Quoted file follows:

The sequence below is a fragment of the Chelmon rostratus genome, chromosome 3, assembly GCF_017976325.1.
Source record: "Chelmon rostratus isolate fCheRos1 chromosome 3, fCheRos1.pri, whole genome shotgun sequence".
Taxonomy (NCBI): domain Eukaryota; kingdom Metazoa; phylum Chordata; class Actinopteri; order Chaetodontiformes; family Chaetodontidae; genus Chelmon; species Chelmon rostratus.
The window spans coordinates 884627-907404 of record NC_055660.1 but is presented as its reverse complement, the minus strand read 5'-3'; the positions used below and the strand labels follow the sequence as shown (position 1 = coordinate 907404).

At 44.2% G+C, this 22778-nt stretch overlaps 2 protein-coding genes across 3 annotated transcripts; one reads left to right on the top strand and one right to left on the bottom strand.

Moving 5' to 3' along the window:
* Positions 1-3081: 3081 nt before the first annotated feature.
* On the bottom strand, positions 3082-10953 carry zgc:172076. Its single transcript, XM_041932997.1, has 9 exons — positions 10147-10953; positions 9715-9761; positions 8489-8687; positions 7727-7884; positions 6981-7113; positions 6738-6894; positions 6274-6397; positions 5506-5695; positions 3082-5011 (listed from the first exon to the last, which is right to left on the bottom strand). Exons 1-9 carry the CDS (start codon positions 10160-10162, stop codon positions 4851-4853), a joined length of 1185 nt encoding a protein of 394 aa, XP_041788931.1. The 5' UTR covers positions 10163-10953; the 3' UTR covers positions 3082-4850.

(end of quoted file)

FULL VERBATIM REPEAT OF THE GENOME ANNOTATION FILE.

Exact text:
The sequence below is a fragment of the Chelmon rostratus genome, chromosome 3, assembly GCF_017976325.1.
Source record: "Chelmon rostratus isolate fCheRos1 chromosome 3, fCheRos1.pri, whole genome shotgun sequence".
Taxonomy (NCBI): domain Eukaryota; kingdom Metazoa; phylum Chordata; class Actinopteri; order Chaetodontiformes; family Chaetodontidae; genus Chelmon; species Chelmon rostratus.
The window spans coordinates 884627-907404 of record NC_055660.1 but is presented as its reverse complement, the minus strand read 5'-3'; the positions used below and the strand labels follow the sequence as shown (position 1 = coordinate 907404).

At 44.2% G+C, this 22778-nt stretch overlaps 2 protein-coding genes across 3 annotated transcripts; one reads left to right on the top strand and one right to left on the bottom strand.

Moving 5' to 3' along the window:
* Positions 1-3081: 3081 nt before the first annotated feature.
* On the bottom strand, positions 3082-10953 carry zgc:172076. Its single transcript, XM_041932997.1, has 9 exons — positions 10147-10953; positions 9715-9761; positions 8489-8687; positions 7727-7884; positions 6981-7113; positions 6738-6894; positions 6274-6397; positions 5506-5695; positions 3082-5011 (listed from the first exon to the last, which is right to left on the bottom strand). Exons 1-9 carry the CDS (start codon positions 10160-10162, stop codon positions 4851-4853), a joined length of 1185 nt encoding a protein of 394 aa, XP_041788931.1. The 5' UTR covers positions 10163-10953; the 3' UTR covers positions 3082-4850.